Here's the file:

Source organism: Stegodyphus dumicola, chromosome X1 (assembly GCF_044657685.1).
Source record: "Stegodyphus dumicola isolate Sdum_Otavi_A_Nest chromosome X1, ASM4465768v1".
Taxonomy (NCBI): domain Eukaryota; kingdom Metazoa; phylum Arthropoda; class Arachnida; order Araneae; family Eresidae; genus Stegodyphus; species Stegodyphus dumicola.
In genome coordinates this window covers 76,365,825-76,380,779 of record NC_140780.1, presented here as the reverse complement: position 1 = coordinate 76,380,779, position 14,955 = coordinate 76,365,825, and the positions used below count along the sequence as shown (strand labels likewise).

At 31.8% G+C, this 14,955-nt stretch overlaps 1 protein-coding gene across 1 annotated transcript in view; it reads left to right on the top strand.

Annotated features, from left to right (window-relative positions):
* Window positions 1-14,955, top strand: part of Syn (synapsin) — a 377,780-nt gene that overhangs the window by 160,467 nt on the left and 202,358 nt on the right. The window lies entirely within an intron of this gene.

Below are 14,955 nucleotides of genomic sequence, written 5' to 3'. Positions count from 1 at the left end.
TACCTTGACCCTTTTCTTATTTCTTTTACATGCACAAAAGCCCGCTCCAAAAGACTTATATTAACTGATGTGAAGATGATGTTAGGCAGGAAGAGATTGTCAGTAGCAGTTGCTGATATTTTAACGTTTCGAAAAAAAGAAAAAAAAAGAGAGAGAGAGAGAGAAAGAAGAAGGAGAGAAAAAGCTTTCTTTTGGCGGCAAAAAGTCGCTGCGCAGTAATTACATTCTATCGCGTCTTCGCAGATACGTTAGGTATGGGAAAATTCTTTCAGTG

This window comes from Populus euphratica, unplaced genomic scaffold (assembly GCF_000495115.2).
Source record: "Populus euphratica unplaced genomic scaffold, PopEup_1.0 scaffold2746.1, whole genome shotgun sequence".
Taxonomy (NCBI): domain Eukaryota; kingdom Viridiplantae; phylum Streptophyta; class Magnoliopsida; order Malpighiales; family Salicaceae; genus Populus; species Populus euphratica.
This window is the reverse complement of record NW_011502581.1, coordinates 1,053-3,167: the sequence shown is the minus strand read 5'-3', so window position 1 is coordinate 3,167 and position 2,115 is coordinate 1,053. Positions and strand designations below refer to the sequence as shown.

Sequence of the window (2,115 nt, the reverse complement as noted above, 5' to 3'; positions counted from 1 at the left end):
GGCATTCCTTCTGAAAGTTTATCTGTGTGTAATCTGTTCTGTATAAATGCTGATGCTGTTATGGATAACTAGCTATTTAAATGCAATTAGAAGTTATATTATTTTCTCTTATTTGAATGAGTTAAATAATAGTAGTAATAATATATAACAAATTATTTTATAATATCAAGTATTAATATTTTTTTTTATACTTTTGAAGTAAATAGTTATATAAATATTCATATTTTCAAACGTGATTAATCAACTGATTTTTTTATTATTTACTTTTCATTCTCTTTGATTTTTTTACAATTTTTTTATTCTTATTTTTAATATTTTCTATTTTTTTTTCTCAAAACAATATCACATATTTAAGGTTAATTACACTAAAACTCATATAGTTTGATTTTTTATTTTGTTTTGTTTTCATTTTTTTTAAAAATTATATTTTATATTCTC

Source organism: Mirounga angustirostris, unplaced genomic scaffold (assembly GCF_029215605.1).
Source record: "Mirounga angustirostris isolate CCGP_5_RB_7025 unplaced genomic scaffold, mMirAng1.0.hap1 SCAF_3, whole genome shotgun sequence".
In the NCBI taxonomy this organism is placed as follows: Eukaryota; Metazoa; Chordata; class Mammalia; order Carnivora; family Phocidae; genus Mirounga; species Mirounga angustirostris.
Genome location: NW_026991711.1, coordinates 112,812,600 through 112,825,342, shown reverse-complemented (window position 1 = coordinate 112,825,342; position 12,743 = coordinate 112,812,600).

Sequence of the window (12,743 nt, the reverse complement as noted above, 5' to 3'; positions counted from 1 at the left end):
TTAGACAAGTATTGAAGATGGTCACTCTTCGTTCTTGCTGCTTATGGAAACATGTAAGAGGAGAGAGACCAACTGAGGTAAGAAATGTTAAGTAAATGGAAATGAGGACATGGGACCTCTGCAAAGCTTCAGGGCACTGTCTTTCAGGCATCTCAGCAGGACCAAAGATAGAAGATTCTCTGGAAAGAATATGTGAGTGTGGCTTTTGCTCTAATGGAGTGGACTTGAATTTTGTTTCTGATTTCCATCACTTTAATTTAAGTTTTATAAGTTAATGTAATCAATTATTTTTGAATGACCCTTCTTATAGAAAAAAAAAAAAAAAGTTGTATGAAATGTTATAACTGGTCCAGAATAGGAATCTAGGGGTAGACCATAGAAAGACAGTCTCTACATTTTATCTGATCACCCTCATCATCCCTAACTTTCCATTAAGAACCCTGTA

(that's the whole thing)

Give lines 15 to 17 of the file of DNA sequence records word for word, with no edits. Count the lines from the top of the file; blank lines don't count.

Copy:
GGCATTCCTTCTGAAAGTTTATCTGTGTGTAATCTGTTCTGTATAAATGCTGATGCTGTTATGGATAACTAGCTATTTAAATGCAATTAGAAGTTATATTATTTTCTCTTATTTGAATGAGTTAAATAATAGTAGTAATAATATATAACAAATTATTTTATAATATCAAGTATTAATATTTTTTTTTATACTTTTGAAGTAAATAGTTATATAAATATTCATATTTTCAAACGTGATTAATCAACTGATTTTTTTATTATTTACTTTTCATTCTCTTTGATTTTTTTACAATTTTTTTATTCTTATTTTTAATATTTTCTATTTTTTTTTCTCAAAACAATATCACATATTTAAGGTTAATTACACTAAAACTCATATAGTTTGATTTTTTATTTTGTTTTGTTTTCATTTTTTTTAAAAATTATATTTTATATTCTC

Source organism: Mirounga angustirostris, unplaced genomic scaffold (assembly GCF_029215605.1).
Source record: "Mirounga angustirostris isolate CCGP_5_RB_7025 unplaced genomic scaffold, mMirAng1.0.hap1 SCAF_3, whole genome shotgun sequence".